With some general knowledge of its manufacturing process and products currently available to consumers, AMD Epyc may be a better overall purchase for the company. Intel may offer slightly better performance at the single-core level, but the big advantage comes from how they make the chips, specifically how they print them. Intel prints all the core chips at the same time so once they start moving to larger core chips, you’re going to have more and more transistors that don’t meet the threshold for the upper layer chips and the cost of production goes up.
On the other hand, and using what they call an infinite architecture, what they do is they print one CCX at a time, only four cores, and then combine the CCXs to form a processor with many more cores, and it scales very well.
For example, if a single core fails on a CCX, it can still be used on low-end chips, I believe the quadcore in Ryzen’s lineup consists of 2 CCXs with 2 failed or disabled cores on each CCX to still form a quad-core chip, the process is similar on Intel, It seems that no 18 core chip was produced, but only 16 cores were working, otherwise working, it was pushed offline to a 16 core SKU and used there, except that this is more common in the case of using CCX, and I’m sure there are plenty of available CCX with all 4 core functionality, And can be “glued” together, as Intel says, to form these extremely high core CPUs easily (as opposed to the Intel manufacturing process).
So what this means is that TLDR means that AMD will be able to produce their server chips much easier and cheaper than Intel, which will allow them to consistently undercut Intel’s price and sell them at a much lower price than Intel can afford, all while maintaining margins.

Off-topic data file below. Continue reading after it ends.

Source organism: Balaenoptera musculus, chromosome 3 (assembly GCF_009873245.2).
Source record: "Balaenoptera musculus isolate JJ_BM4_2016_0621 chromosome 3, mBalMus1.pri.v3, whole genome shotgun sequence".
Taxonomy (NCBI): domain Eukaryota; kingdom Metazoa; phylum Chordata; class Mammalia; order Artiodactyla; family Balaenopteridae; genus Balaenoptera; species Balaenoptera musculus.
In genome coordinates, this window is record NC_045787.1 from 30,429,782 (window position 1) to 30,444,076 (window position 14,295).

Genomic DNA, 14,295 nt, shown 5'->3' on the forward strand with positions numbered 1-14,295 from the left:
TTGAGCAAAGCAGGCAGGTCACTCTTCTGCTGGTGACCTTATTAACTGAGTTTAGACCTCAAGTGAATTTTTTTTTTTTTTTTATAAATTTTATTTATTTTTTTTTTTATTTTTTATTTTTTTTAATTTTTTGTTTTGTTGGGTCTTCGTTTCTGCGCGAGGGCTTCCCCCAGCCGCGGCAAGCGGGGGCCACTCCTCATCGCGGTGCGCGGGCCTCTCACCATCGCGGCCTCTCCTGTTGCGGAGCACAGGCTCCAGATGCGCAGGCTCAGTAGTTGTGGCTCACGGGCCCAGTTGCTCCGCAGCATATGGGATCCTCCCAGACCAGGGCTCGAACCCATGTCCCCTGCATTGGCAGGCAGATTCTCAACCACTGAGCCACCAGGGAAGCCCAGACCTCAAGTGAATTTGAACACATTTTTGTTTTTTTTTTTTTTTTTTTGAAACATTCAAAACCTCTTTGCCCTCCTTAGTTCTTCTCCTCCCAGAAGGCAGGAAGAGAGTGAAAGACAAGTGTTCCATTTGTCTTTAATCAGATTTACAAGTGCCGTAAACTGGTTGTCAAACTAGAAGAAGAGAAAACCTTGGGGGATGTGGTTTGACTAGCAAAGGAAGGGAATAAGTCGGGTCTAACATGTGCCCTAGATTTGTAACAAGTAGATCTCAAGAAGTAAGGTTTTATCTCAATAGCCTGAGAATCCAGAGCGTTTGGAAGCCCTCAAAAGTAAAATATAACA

I don’t know if there are any hard numbers on price, but I can assure you that AMD’s products will bring a higher value for money and provide similar performance, which may or may not be more efficient than Intel’s, which is given that AMD’s desktop chips can deliver higher raw performance per watt, which is a bit hard to say, But desktop Intel chips usually run at higher frequencies, which usually will also reduce the efficiency, so it’s hard to say how they at run time each core competition number of the core set high and low speed, but I can’t imagine they will have too big difference, but in most cases, to find just described under the condition of cloud computing server, It seems that price will be the main deciding factor to decide, and I’m 99% sure AMD can deliver higher performance per dollar in this case.
That’s not to say Xeon is likely to outperform its rival Epyc processor, but Epyc is likely to be a lot cheaper. Intel Xeon CPU